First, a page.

texconv has a dependency on Qt5, so install that first.

On Debian-based systems this will get you running:

sudo apt install qt5-default qtbase5-dev
git clone https://github.com/tvspelsfreak/texconv
cd texconv

You can then use ./texconv. I suggest you put it somewhere in your PATH for convenient global access.

texconv offers the following options (options used in this tutorial are marked as bold):

Usage: ./texconv [options]
Texture formats:
 -h, --help                Displays this help.
 -i, --in <filename>       Input file(s). (REQUIRED)
 -o, --out <filename>      Output file. (REQUIRED)
 -f, --format <format>     Texture format. (REQUIRED)
 -m, --mipmap              Generate/allow mipmaps.
 -c, --compress            Output a compressed texture.
 -s, --stride              Output a stride texture.
 -p, --preview <filename>  Generate a texture preview.
 -v, --verbose             Extra printouts.
 -n, --nearest             Use nearest-neighbor filtering for scaling mipmaps.
 -b, --bilinear            Use bilinear filtering for scaling mipmaps.
 --vqcodeusage <filename>  Output an image that visualizes compression code

Downloading and running the example code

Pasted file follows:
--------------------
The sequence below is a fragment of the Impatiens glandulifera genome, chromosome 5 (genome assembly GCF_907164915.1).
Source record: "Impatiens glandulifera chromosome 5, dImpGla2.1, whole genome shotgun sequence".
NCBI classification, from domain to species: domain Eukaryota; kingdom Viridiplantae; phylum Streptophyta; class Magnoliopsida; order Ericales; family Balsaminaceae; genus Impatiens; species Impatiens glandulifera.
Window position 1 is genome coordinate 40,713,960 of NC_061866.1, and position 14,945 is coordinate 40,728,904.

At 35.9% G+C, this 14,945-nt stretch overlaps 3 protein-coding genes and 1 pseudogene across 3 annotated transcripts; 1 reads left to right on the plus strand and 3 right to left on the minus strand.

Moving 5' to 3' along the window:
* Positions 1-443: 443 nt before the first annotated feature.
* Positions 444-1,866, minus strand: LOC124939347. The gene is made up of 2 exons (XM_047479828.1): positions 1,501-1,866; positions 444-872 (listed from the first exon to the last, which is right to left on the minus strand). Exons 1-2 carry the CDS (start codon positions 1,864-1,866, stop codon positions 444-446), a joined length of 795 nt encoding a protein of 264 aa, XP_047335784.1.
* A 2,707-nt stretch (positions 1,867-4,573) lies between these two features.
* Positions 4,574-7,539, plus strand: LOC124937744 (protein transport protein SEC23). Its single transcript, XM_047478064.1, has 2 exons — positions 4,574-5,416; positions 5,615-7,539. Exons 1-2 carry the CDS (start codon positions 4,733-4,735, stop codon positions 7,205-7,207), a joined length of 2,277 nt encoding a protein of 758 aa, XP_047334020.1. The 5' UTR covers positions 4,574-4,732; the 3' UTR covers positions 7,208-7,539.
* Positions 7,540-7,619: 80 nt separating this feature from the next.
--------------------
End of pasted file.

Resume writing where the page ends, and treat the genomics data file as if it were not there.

After installing the required software, you can download the example source code for this tutorial.

Unzip the archive and open the directory kos_spritesheet_tutorial. You will find the following directory and file structure:

  • assets: Raw art assets that will be turned into spritesheets and converted to Dreamcast PVR textures.
  • build: Contains temporary files. For example build/ui_sheet.png will contain all art assets from assets/spritesheets/ui/*.
  • main.c: Loading, parsing and drawing code.
  • Makefile: Build system. Also calls TexturePacker and texconv to create the spritesheets automatically upong changing anything.
  • readme.txt: License for the used artwork.
  • romdisk: Contains the files that will be available at runtime of the game.

After typing make, you should get the following output: